Earlier in the year, we analysed the data in Stream for all the deliveries completed in 2023. We discovered that about 5% were falling out of the allotted delivery slot. 

Now, when you think about it, what that means is that the companies are only having to proactively deal with a small proportion of their deliveries.

Scandinavian House perform extremely well for delivering within their delivery windows, but that’s not the only factor (or it seems most important) in delivering customer excellence, which Dan went on to explain:

“Our planners know that we’ve got an hour or two-hour slot, but the planning will be at the beginning of that window. So if there’s any slippage due to traffic on the road, and we’re pretty accurate on the time for bills and deliveries, we’re always at the front end. So being within the zone shouldn’t actually be a problem. We may end up extending the stay, but it is important.

“The most important thing is that initial contact with the customer, because as soon as you’ve contacted the customer in the very first instance, they know that they’re in the pipeline, there’s a process, they’re being looked after, they can acknowledge the offered times that we’ve been given that removes all the noise because we know after that it will just happen. 

“I can’t think of many circumstances where a customer is getting flustered because we are half an hour early or half an hour late within a slot that they want. It’s more about, as David said, in your overwhelmingly good experience, you had one small issue that got resolved quickly, and that’s what we will try and do, because we’re there, we’re taking photographs of the assembled bed. If there’s a shake or a knock that customers are unhappy with already, we’re already sending a replacement part to replace it. And it’s, ‘oh, fantastic. That’s great. I didn’t expect that.’ That’s kind of the next level. I think the window of time is not as crucial in our experience with our business.”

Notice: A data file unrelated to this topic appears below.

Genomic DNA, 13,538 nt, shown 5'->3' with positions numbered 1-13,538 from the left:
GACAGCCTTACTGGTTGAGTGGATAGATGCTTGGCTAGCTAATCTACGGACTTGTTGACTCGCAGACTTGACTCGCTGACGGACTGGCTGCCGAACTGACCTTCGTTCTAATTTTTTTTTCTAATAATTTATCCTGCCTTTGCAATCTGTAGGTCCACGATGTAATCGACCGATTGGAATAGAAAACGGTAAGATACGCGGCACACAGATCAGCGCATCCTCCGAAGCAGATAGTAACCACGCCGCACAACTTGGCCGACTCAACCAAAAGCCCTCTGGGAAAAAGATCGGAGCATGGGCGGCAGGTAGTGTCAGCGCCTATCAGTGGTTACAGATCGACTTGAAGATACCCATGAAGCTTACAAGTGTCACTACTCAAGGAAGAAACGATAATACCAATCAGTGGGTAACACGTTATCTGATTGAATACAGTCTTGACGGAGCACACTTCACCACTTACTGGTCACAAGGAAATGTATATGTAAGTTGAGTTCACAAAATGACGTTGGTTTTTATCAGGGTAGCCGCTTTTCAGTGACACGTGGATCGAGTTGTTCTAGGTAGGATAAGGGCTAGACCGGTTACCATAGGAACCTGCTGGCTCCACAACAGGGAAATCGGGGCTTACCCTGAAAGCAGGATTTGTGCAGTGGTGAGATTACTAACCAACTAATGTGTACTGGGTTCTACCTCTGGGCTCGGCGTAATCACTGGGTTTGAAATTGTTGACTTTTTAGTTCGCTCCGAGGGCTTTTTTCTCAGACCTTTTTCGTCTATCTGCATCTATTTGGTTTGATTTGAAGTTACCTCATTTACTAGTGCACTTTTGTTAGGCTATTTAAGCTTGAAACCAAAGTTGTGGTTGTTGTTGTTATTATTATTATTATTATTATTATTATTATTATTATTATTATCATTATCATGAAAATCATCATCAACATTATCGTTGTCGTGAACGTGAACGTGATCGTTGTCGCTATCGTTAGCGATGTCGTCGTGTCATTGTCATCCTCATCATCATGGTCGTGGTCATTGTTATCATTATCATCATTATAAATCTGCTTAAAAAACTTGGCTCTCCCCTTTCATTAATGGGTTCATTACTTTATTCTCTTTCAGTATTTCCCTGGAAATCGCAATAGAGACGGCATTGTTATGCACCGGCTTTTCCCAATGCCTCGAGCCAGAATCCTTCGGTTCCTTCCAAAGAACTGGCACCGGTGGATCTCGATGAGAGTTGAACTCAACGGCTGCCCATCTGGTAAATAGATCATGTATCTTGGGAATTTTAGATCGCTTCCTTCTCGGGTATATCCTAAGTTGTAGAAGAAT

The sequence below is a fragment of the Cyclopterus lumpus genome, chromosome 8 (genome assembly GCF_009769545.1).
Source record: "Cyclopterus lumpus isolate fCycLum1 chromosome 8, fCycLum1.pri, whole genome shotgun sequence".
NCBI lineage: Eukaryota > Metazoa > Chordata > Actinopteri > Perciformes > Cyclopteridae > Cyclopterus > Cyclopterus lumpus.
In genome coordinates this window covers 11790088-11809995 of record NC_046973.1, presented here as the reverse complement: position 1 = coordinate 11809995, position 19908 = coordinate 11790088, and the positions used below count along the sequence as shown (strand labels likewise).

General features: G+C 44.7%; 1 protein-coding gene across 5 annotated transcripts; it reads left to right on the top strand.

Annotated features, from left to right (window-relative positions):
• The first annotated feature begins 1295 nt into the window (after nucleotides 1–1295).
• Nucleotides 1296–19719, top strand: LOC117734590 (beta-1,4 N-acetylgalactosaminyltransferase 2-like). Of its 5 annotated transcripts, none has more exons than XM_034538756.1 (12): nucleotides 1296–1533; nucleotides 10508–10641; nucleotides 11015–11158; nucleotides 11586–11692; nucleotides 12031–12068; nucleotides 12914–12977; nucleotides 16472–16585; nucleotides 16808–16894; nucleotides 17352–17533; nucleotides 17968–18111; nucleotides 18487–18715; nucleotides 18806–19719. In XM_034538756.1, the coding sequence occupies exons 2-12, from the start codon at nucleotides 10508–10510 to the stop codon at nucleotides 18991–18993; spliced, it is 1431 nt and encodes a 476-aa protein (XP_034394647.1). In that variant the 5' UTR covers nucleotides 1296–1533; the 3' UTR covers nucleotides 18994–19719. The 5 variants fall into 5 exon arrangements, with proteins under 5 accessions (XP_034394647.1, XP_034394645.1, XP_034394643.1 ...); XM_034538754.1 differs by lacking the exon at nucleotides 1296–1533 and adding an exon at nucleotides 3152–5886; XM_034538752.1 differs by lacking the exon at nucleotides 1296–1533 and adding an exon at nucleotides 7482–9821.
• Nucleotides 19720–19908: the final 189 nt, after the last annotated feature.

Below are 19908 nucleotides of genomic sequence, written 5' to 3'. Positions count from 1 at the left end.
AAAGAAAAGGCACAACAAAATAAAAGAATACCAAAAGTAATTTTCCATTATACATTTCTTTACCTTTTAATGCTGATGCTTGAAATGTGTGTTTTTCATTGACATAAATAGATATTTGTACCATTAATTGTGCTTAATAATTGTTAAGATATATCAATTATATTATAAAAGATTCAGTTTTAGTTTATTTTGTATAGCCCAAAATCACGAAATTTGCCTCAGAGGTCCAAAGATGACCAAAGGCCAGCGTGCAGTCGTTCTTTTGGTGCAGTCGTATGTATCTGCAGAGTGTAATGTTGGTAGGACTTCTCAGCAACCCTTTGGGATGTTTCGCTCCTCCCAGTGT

Automating processes can deliver exceptional benefits for businesses and, according to David, enable businesses to concentrate efforts on the ‘outliers’:

Brightpearl’s automation engine “saves people a lot of time. It can really reduce your running costs as your operational costs and it keeps human error down” commented David.